• First, I am waving the big red flag over the election coming up and the contentious discussions it will likely trigger. I know, it seems early to be talking about this, but you might remember that things got really exciting – and not in a good way – in and around our campuses in August of 2016 right around the time of the conventions. While COVID’s gift to us might be the inability to hold traditional political conventions this year, they still happen the last two weeks of August. In an effort to help you till the soil for healthy conversations early, we are teaming up with ISAS and NWAIS (two other regional organizations) to bring you a two part series of webinars specifically around Pre-Election Civic Engagement. We do need to charge for these, but it’s $100 per school to empower anyone and everyone on your team to attend (or watch after the fact). 
  • While we decided not to do an Institute for New Teachers this summer given how much professional development you are all doing, our incredible INT faculty did some short videos for us and we have posted pre-recorded training videos and other resources on this page. We are also hosting question and answer session for new teachers next week.  
  • We are doing these awesome support conversations with Rob Evans and Michael Thompson over this upcoming academic year. The heads’ one is full. However, we do still have space in the administrative leaders group. The total of six sessions is $325 and groups are limited to 30. We know that many of you make these PD decisions and wanted to make sure that you are aware of this opportunity for your administrators.
  • Finally, just for heads, we are hosting a couple of sessions with Mark Frankel, Judy Schechtman, and Abbi DeLessio from Triangle Associates on Leading Bravely: Sustaining Community for What Comes Next. These are free and also limited to 30 participants each.

In other news …

  • You really need to read this article about what is next in the Black@ movement. It provides background on the movement and what we might seen next. Along these lines, we have an article in the works pulling together policies around hate language and symbols that might help your school as you develop your own. Along these lines, I thought this insight into teachers of color on campus and pressures on them was on point. As was this blog post on An Education in Racism from NAIS. And, if you want to get a little wonkier on this topic, this Harvard EdCast is specifically focused on Educating for Critical Consciousness around race.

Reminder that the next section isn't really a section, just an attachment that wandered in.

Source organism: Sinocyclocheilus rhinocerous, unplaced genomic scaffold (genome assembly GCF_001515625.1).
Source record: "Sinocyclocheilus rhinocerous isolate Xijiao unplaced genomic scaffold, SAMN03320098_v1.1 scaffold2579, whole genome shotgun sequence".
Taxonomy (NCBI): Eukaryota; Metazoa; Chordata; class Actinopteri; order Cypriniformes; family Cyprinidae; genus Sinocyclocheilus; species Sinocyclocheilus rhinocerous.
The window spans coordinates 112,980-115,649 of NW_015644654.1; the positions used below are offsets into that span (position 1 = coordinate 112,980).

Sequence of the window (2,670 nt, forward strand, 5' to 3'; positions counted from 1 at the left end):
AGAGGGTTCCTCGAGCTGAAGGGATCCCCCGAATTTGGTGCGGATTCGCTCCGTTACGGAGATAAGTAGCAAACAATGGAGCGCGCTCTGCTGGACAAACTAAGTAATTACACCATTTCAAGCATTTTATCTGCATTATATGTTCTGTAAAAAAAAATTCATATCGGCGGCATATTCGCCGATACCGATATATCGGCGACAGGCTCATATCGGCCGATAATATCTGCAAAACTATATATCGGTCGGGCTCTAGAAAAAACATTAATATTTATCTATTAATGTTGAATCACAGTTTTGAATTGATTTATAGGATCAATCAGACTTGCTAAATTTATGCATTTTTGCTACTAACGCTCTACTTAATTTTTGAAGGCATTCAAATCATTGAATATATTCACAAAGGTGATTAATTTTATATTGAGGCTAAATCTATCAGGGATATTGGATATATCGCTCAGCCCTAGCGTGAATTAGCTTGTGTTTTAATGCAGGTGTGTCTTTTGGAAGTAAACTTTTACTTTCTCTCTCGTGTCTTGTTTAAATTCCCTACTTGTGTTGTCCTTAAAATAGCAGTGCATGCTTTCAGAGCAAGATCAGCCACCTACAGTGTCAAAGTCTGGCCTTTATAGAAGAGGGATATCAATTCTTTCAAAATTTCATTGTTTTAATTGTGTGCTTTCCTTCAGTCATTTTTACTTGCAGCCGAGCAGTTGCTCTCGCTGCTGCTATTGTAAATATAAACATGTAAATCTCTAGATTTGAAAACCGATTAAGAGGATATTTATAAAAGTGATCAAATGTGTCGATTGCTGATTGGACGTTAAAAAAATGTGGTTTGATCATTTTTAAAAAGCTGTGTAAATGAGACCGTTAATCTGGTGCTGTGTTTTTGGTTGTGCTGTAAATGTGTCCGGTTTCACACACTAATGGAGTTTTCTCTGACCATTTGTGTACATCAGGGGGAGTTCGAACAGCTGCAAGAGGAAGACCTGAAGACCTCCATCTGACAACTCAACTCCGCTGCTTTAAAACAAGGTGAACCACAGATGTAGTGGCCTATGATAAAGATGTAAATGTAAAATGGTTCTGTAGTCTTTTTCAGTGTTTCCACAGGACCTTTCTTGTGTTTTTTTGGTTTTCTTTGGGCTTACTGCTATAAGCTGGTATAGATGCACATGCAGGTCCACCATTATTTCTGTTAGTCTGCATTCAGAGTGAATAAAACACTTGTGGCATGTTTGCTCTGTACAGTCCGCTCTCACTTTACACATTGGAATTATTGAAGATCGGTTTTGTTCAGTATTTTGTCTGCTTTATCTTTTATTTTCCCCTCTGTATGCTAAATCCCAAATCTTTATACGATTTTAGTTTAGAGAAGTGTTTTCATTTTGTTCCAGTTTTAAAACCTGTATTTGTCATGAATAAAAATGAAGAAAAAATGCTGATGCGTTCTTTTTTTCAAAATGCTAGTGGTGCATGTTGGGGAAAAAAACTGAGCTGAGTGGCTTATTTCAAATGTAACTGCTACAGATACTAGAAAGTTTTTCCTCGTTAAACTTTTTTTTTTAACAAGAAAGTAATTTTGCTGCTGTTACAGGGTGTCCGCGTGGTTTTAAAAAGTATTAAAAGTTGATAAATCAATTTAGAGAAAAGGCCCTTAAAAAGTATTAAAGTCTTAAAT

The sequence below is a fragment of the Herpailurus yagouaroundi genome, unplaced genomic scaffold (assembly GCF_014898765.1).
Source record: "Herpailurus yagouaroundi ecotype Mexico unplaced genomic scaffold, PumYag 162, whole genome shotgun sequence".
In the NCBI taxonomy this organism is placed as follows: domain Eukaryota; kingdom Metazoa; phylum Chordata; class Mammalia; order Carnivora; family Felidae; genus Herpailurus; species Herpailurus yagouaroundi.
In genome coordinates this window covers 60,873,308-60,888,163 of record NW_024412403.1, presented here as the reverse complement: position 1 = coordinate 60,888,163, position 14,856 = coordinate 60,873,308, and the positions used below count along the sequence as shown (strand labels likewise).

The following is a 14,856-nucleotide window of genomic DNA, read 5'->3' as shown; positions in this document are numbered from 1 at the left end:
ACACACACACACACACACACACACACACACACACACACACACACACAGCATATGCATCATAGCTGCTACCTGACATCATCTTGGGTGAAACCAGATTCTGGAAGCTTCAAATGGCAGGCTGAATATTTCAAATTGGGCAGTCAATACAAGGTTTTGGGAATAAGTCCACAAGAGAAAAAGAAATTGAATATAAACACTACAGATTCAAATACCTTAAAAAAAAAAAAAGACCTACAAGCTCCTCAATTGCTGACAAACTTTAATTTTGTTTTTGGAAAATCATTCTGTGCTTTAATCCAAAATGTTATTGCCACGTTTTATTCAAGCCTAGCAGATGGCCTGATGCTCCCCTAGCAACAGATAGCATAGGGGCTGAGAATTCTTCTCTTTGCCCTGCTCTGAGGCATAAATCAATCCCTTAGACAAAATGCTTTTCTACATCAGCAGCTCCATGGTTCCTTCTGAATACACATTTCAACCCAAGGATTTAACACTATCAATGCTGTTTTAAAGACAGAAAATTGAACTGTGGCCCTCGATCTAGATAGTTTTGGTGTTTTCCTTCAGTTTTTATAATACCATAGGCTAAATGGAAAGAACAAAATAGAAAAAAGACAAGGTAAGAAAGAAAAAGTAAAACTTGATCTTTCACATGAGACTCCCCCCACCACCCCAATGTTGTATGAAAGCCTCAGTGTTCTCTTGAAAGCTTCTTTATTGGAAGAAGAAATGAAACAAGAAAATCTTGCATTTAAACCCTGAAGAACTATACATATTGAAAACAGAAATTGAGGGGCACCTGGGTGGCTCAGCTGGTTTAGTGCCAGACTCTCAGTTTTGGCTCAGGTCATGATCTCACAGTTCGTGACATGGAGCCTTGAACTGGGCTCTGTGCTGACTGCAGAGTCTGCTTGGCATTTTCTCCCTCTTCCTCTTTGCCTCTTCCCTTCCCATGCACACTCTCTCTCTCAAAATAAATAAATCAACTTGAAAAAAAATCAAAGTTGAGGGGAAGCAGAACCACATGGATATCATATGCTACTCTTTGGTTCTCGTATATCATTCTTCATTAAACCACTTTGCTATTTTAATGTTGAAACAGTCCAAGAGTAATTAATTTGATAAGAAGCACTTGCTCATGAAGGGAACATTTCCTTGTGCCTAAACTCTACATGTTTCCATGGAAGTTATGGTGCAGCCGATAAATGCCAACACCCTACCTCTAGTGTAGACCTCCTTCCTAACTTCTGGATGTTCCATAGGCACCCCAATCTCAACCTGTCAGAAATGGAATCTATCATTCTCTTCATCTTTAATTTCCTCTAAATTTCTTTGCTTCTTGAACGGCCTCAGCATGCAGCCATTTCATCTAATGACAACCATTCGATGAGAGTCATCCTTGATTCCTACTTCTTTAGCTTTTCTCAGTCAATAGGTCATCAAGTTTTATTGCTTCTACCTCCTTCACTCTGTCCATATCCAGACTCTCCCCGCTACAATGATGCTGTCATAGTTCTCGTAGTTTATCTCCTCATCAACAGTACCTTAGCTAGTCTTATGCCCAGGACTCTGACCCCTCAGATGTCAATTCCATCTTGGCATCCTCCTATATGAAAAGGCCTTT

• For those looking at a head search this year, I love this interview with Doreen Oleson about reducing bias in heads’ searches. Doreen is an incredible person on a variety of levels – not least because her first year after stepping down as head of school she went to Italy and lived in a little village so that she could learn to make gelato – but her insights in this area are invaluable having been on both sides of the search table.
  • This short piece with links from the Enrollment Management Association on storytelling for your school is a great one for your enrollment managers and others as you prepare for the admissions season (egads) ahead. I would add, EMA’s annual conference is virtual and they have a one price, whole school approach to their pricing this year. It includes all kinds of pre-courses and whatnot (starting now through the end of September), so might provide some efficient and effective PD in a year when budgets are tight and travel is limited. My family loves a good sale, and this is the year to find them on the PD front.
  • Also, this law firm is doing Title IX training for schools that might still need to get that done given the PPP funding issues.

Do not forget our bring-your-board-member(s)-to-round-table day next Wednesday at 4:00 Eastern/3:00 Central! 

Finally, I will leave you with this Hamilton parody on returning to school… or if musicals are not your style, how about human-sized bats in the Philippines?

See you next week!

Debra